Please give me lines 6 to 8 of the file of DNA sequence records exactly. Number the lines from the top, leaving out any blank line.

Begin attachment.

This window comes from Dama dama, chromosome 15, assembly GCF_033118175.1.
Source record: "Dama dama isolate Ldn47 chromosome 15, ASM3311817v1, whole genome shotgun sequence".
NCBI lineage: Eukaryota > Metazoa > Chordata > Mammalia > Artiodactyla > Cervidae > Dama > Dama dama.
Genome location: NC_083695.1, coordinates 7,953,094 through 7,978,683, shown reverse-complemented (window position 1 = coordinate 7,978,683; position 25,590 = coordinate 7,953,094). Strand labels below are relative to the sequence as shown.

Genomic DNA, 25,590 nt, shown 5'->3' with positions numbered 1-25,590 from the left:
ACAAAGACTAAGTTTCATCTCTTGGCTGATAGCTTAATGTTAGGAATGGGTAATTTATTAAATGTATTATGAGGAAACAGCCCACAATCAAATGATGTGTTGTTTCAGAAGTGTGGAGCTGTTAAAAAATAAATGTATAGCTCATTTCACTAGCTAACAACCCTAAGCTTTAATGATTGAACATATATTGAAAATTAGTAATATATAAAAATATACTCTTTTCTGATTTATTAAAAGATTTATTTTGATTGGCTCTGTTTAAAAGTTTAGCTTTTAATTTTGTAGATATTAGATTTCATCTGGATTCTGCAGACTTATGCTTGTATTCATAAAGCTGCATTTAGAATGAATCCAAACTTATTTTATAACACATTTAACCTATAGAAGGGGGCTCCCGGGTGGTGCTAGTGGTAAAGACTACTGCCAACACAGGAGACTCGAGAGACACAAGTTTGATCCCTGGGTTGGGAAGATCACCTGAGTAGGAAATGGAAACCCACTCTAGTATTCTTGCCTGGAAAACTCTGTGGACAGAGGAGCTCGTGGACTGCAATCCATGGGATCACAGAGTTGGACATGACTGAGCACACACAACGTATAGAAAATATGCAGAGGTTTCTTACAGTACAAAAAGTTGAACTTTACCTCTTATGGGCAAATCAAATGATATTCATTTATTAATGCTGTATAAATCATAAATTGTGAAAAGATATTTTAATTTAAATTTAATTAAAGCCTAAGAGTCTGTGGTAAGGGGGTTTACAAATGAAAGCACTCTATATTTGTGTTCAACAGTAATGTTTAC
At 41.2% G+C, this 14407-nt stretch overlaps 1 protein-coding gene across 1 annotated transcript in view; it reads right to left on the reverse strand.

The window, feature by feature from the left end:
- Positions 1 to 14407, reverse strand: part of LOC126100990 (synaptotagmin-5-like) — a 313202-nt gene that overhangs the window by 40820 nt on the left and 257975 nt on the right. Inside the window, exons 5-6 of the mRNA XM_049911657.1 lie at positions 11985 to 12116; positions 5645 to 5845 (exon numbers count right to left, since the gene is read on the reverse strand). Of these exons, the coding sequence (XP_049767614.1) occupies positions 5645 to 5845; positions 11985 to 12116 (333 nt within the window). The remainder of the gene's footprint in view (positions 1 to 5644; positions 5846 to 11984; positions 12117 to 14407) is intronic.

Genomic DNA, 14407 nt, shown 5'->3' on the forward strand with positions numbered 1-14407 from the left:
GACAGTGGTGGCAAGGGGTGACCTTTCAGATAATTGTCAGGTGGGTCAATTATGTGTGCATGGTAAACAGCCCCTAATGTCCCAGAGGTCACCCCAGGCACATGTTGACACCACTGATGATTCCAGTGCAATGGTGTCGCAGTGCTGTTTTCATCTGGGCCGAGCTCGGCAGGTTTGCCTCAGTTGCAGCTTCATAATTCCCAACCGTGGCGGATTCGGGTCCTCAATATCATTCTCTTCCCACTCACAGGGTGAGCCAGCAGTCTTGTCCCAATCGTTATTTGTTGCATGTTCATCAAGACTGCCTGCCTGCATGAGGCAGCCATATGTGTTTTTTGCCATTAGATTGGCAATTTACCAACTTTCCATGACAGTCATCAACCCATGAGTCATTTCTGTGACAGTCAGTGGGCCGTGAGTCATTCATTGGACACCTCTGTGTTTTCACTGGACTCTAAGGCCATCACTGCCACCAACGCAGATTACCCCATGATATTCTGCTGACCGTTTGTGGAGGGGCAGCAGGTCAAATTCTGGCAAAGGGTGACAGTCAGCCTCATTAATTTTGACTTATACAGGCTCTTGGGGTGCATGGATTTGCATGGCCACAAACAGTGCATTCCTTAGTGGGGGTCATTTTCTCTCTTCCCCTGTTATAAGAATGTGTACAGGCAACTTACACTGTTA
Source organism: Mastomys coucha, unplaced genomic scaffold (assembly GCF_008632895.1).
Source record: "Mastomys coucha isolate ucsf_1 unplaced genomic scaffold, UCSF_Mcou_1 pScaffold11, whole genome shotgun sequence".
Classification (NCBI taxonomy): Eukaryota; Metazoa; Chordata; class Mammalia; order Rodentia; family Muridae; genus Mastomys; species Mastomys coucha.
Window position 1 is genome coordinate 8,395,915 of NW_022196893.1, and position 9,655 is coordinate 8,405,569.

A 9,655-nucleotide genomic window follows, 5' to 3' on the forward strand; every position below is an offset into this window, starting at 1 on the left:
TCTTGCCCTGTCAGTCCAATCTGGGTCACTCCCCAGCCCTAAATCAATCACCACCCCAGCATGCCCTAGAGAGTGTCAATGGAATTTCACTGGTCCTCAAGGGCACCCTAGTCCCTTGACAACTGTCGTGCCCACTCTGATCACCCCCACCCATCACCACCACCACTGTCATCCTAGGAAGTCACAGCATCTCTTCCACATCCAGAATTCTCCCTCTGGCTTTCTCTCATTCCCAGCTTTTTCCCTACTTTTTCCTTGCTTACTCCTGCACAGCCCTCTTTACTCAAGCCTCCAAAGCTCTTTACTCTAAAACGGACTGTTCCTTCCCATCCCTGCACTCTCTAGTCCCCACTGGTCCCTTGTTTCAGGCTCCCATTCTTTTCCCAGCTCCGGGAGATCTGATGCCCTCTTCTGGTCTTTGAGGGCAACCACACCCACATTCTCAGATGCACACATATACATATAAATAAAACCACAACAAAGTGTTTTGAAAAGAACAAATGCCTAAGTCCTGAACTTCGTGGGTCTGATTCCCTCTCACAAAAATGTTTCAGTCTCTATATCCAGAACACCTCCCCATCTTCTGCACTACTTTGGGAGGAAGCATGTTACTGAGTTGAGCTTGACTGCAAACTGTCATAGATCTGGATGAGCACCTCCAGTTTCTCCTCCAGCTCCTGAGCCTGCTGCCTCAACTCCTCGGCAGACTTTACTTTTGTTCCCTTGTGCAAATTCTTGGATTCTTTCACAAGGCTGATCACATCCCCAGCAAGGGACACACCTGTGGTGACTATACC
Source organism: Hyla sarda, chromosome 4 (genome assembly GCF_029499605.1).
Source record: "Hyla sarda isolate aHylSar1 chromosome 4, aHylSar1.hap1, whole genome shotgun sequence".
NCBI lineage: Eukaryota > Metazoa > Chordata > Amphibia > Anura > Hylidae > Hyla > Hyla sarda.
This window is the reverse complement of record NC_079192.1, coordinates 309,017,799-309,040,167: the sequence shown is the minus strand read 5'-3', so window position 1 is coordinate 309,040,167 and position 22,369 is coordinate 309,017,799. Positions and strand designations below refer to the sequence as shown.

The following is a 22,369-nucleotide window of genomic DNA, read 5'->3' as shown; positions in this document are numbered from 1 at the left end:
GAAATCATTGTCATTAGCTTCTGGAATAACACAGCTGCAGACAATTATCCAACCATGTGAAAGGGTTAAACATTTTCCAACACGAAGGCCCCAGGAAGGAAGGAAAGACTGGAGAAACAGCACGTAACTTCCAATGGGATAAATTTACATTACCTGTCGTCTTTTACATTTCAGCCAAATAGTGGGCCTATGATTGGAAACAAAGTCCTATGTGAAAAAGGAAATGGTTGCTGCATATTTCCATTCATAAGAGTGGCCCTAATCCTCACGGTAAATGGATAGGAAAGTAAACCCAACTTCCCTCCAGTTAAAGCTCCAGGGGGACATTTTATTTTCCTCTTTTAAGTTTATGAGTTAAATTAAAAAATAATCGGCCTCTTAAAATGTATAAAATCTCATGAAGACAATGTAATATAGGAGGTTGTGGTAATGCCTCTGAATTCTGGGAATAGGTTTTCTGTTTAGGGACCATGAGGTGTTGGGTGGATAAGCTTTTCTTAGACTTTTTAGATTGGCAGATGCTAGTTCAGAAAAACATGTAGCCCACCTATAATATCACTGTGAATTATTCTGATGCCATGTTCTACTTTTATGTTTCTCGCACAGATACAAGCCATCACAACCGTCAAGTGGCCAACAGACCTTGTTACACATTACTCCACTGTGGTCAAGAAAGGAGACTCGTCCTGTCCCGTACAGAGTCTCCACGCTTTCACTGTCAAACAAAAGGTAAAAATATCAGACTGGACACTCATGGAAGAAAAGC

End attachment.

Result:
ACAAAGACTAAGTTTCATCTCTTGGCTGATAGCTTAATGTTAGGAATGGGTAATTTATTAAATGTATTATGAGGAAACAGCCCACAATCAAATGATGTGTTGTTTCAGAAGTGTGGAGCTGTTAAAAAATAAATGTATAGCTCATTTCACTAGCTAACAACCCTAAGCTTTAATGATTGAACATATATTGAAAATTAGTAATATATAAAAATATACTCTTTTCTGATTTATTAAAAGATTTATTTTGATTGGCTCTGTTTAAAAGTTTAGCTTTTAATTTTGTAGATATTAGATTTCATCTGGATTCTGCAGACTTATGCTTGTATTCATAAAGCTGCATTTAGAATGAATCCAAACTTATTTTATAACACATTTAACCTATAGAAGGGGGCTCCCGGGTGGTGCTAGTGGTAAAGACTACTGCCAACACAGGAGACTCGAGAGACACAAGTTTGATCCCTGGGTTGGGAAGATCACCTGAGTAGGAAATGGAAACCCACTCTAGTATTCTTGCCTGGAAAACTCTGTGGACAGAGGAGCTCGTGGACTGCAATCCATGGGATCACAGAGTTGGACATGACTGAGCACACACAACGTATAGAAAATATGCAGAGGTTTCTTACAGTACAAAAAGTTGAACTTTACCTCTTATGGGCAAATCAAATGATATTCATTTATTAATGCTGTATAAATCATAAATTGTGAAAAGATATTTTAATTTAAATTTAATTAAAGCCTAAGAGTCTGTGGTAAGGGGGTTTACAAATGAAAGCACTCTATATTTGTGTTCAACAGTAATGTTTAC
At 41.2% G+C, this 14407-nt stretch overlaps 1 protein-coding gene across 1 annotated transcript in view; it reads right to left on the reverse strand.

The window, feature by feature from the left end: